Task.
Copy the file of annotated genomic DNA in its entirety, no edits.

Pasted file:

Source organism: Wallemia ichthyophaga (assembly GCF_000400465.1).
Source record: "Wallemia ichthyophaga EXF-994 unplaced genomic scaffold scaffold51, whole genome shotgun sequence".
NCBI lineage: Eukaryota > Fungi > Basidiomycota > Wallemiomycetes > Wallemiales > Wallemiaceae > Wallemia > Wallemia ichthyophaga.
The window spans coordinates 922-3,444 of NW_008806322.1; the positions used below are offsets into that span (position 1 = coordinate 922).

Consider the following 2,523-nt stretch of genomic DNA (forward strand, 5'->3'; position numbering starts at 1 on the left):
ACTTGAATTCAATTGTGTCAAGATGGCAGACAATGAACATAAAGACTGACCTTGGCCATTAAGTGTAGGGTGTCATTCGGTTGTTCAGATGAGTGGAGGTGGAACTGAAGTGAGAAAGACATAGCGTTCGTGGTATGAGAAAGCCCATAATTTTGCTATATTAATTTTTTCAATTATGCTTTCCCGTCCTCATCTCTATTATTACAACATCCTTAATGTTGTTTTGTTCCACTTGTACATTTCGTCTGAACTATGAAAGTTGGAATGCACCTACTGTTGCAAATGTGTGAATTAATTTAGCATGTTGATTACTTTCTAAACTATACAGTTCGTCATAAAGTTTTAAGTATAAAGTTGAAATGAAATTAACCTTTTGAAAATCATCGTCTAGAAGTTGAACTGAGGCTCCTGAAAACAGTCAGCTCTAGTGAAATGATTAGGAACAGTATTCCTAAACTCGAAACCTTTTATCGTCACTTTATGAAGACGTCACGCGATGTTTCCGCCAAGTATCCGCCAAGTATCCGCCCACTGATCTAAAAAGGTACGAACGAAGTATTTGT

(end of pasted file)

Source organism: Wallemia ichthyophaga (assembly GCF_000400465.1).
Source record: "Wallemia ichthyophaga EXF-994 unplaced genomic scaffold scaffold51, whole genome shotgun sequence".
NCBI lineage: Eukaryota > Fungi > Basidiomycota > Wallemiomycetes > Wallemiales > Wallemiaceae > Wallemia > Wallemia ichthyophaga.
The window spans coordinates 922-3,444 of NW_008806322.1; the positions used below are offsets into that span (position 1 = coordinate 922).

Consider the following 2,523-nt stretch of genomic DNA (forward strand, 5'->3'; position numbering starts at 1 on the left):
ACTTGAATTCAATTGTGTCAAGATGGCAGACAATGAACATAAAGACTGACCTTGGCCATTAAGTGTAGGGTGTCATTCGGTTGTTCAGATGAGTGGAGGTGGAACTGAAGTGAGAAAGACATAGCGTTCGTGGTATGAGAAAGCCCATAATTTTGCTATATTAATTTTTTCAATTATGCTTTCCCGTCCTCATCTCTATTATTACAACATCCTTAATGTTGTTTTGTTCCACTTGTACATTTCGTCTGAACTATGAAAGTTGGAATGCACCTACTGTTGCAAATGTGTGAATTAATTTAGCATGTTGATTACTTTCTAAACTATACAGTTCGTCATAAAGTTTTAAGTATAAAGTTGAAATGAAATTAACCTTTTGAAAATCATCGTCTAGAAGTTGAACTGAGGCTCCTGAAAACAGTCAGCTCTAGTGAAATGATTAGGAACAGTATTCCTAAACTCGAAACCTTTTATCGTCACTTTATGAAGACGTCACGCGATGTTTCCGCCAAGTATCCGCCAAGTATCCGCCCACTGATCTAAAAAGGTACGAACGAAGTATTTGT